The Connection Between Balance and Posture

The Connection Between Balance and Posture

Plato said, ‘The part can never be well unless the whole is well.” For example, if one part of the body isn’t performing as it should then it will affect other areas. The body will have to adapt in an attempt to keep functioning. Take balance and posture for example. Both are interconnected in the brain are dependent on one another.

In this week’s blog we are going to discuss what balance and posture are, how they are connected, what our body does when one is out of sync, and how to make improvements.

Our sense of balance comes from information our brain gets from our inner ears, our eyes, our skin receptors, our muscle movement, and our body position (posture). Information from our ears tells our brain if we are up or down and forward or back. Our eyes tell our brain if we are right side up or upside down. Our skin pressure receptors tell the brain what part of the body is touching the ground. Our muscle movements and body positioning report where our body is in space and what muscles are moving and in which direction. Balance is full of complex interactions that is regulated by the nervous system and happens without us being aware.

Good posture is more than standing up straight and looking our best. It is an important part of our long term health. Good posture helps us in several ways; it keeps our bones and joints in the correct alignment reducing “wear and tear” on our joint surfaces, it prevents the spine from being “stuck” in abnormal positions, decreases pressure on ligaments and helps prevent muscle fatigue and back pain. It also minimizes stress and strain to the spinal cord and nervous system allowing our body and organs to function at its best.

According to the Journal of Pain Management, posture affects and moderates every physiologic function in the body from breathing to hormonal production, spinal pain, headache, mood, blood pressure, pulse, lung capacity and more. It also helps keep your body in proper alignment to remain upright against gravity.

So what posture is ideal? Through research, math and science we know what posture is ideal to minimize stress to the whole system. Ideal posture consists of two views. From the front your head, shoulders and hips should all be level. You want to be centered over your feet meaning you are not twisted, tilted or shifted to one side. From the side your head, shoulders, hips and ankles should all line up. One region shouldn’t be in front or behind the other.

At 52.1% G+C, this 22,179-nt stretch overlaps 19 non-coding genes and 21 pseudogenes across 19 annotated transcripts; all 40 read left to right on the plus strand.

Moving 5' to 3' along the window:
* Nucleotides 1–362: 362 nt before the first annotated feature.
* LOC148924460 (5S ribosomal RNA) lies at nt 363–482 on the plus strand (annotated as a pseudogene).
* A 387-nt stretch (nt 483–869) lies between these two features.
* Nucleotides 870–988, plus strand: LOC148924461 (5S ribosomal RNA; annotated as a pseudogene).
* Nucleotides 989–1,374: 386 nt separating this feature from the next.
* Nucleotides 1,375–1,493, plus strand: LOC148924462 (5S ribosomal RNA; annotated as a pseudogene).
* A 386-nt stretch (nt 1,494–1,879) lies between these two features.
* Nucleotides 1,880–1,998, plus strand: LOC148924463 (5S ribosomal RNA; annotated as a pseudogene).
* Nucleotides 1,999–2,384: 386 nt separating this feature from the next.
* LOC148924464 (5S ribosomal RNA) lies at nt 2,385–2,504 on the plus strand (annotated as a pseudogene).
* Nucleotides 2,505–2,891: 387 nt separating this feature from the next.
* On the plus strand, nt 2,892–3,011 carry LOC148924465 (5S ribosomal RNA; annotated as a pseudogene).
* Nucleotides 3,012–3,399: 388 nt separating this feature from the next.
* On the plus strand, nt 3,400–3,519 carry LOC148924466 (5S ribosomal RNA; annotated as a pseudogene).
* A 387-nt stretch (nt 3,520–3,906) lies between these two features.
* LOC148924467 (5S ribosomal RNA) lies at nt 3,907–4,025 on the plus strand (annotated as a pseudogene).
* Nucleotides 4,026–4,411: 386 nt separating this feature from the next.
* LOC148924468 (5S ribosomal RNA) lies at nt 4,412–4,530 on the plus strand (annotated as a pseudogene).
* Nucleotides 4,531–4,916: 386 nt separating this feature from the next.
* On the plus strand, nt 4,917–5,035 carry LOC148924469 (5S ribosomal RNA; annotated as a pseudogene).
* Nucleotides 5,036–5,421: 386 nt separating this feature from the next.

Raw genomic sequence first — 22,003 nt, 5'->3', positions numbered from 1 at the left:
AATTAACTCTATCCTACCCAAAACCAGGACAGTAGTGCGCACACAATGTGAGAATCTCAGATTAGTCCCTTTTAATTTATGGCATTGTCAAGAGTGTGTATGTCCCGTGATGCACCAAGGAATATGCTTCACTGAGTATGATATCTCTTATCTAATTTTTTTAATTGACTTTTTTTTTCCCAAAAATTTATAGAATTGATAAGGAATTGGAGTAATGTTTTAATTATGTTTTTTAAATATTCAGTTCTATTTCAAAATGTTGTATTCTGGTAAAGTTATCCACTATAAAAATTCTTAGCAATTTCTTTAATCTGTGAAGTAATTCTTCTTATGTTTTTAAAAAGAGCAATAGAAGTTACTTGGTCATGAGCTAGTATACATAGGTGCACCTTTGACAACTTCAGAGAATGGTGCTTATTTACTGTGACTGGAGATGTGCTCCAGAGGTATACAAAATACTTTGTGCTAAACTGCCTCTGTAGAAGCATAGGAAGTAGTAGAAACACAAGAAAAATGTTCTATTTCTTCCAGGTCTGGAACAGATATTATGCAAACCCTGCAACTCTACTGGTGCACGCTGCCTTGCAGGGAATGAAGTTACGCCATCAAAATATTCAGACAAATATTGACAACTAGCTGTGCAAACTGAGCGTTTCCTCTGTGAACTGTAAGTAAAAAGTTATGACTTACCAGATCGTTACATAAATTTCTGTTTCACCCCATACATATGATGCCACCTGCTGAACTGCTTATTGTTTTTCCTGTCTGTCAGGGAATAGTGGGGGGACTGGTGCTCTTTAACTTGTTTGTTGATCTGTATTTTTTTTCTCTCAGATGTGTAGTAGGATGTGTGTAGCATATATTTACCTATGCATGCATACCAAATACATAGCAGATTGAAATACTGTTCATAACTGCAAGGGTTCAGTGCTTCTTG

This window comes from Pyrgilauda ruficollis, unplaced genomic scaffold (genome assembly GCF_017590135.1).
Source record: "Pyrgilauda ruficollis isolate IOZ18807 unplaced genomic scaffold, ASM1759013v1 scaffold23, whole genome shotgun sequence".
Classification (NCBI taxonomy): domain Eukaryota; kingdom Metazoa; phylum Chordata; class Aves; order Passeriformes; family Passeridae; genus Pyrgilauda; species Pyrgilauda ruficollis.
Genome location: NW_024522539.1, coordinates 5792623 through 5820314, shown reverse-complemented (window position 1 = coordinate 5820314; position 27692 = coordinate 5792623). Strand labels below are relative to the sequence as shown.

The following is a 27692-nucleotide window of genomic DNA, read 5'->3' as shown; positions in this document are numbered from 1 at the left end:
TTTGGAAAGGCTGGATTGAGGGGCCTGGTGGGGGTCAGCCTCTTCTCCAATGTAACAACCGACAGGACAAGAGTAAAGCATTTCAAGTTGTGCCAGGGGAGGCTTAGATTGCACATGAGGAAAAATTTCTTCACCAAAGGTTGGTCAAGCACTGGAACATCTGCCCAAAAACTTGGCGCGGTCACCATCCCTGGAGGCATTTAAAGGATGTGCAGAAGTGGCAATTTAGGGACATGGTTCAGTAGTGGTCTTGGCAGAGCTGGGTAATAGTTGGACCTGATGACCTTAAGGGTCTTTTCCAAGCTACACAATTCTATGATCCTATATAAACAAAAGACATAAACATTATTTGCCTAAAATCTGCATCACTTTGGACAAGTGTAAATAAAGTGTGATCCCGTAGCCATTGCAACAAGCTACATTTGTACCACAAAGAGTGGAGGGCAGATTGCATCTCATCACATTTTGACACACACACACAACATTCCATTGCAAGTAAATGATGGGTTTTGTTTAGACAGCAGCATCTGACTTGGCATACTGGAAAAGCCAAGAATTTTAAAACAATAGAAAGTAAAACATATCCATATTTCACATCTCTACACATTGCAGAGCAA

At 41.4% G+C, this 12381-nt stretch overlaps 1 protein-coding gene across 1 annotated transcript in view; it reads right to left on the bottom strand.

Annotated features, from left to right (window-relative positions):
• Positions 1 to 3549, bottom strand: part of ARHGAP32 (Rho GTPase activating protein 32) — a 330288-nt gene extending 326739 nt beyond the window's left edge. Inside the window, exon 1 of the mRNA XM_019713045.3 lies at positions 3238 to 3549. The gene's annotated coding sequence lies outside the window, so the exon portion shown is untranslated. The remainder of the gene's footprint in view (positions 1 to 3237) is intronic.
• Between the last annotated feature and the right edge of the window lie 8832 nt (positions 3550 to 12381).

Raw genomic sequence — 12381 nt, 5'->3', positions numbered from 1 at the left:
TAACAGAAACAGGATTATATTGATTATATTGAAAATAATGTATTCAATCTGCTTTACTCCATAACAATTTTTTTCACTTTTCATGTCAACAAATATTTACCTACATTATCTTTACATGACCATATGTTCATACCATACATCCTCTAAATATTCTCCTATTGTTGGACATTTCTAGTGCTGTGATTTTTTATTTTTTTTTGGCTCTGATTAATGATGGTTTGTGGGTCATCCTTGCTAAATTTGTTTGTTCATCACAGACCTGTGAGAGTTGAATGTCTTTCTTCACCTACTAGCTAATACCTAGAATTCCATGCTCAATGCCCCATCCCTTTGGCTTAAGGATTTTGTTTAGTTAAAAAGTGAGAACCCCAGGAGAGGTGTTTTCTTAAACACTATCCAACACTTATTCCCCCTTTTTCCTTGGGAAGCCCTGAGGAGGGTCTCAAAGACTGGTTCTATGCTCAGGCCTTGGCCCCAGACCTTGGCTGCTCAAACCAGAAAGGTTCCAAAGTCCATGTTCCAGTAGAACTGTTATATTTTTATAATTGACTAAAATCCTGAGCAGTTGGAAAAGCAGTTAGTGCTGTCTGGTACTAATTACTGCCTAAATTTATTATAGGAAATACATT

In both views, refrain from locking your knees

When a person’s head and shoulders come forward, added stresses are placed on the spine causing pressure on the nervous system. Over time, the spine starts to distort to this new posture and begins to lay down new bone in an attempt to adapt to this new position.
Discs start to get compressed, pressure is put on the spinal cord and nerves, ligaments get stretched and muscles are working harder than they’re designed to. Pain may or not be present with postural distortions and nerve pressure.

How are posture and balance connected? Balance and posture are controlled by the same part of the brain, the cerebellum. A 2013 study showed that when the spine is out of its normal alignment, the body has to work harder to maintain balance. The farther the spine is away from normal, the higher the chances of falling. According to the CDC, falls occur in 30% of adults over 65 years old.

In addition, a 2015 study showed that when someone’s side alignment is 50mm or more from normal, there are negative health outcomes such as arthritis, congestive heart failure, chronic lung disease and more.

One of the most powerful studies I read concerning posture and health was from 2009. This study showed that for every 10 degree increase of mid back curvature in people over 65 years old, they had a 4x higher chance for developing spinal fractures, being unable to care for themselves, and even early death. So you can see how your posture is directly related to not only balance, but your overall health too!

How do we get poor posture? There are many factors that can directly affect an individual’s posture. These include gravity, genetics, occupation, lifestyle habits, activity levels, trauma and more. It is important to note that there are two types of trauma; micro and macro. Micro-trauma is from repetitive habits, like how we sleep, work on the computer, look at our phone, and more. Macro-trauma is from falls, car crashes, sports injuries and other accidents. Both types may cause us to lose our normal alignment.

Can poor posture be fixed? The good news is yes but it does take work. Postural awareness and exercises sometimes isn’t enough because the spine and surrounding tissues have already become used to its new position. These spines not only need mirror image exercises, but mirror image adjustments and traction to help move the spine back towards normal. To learn more, check out www.idealspine.come.

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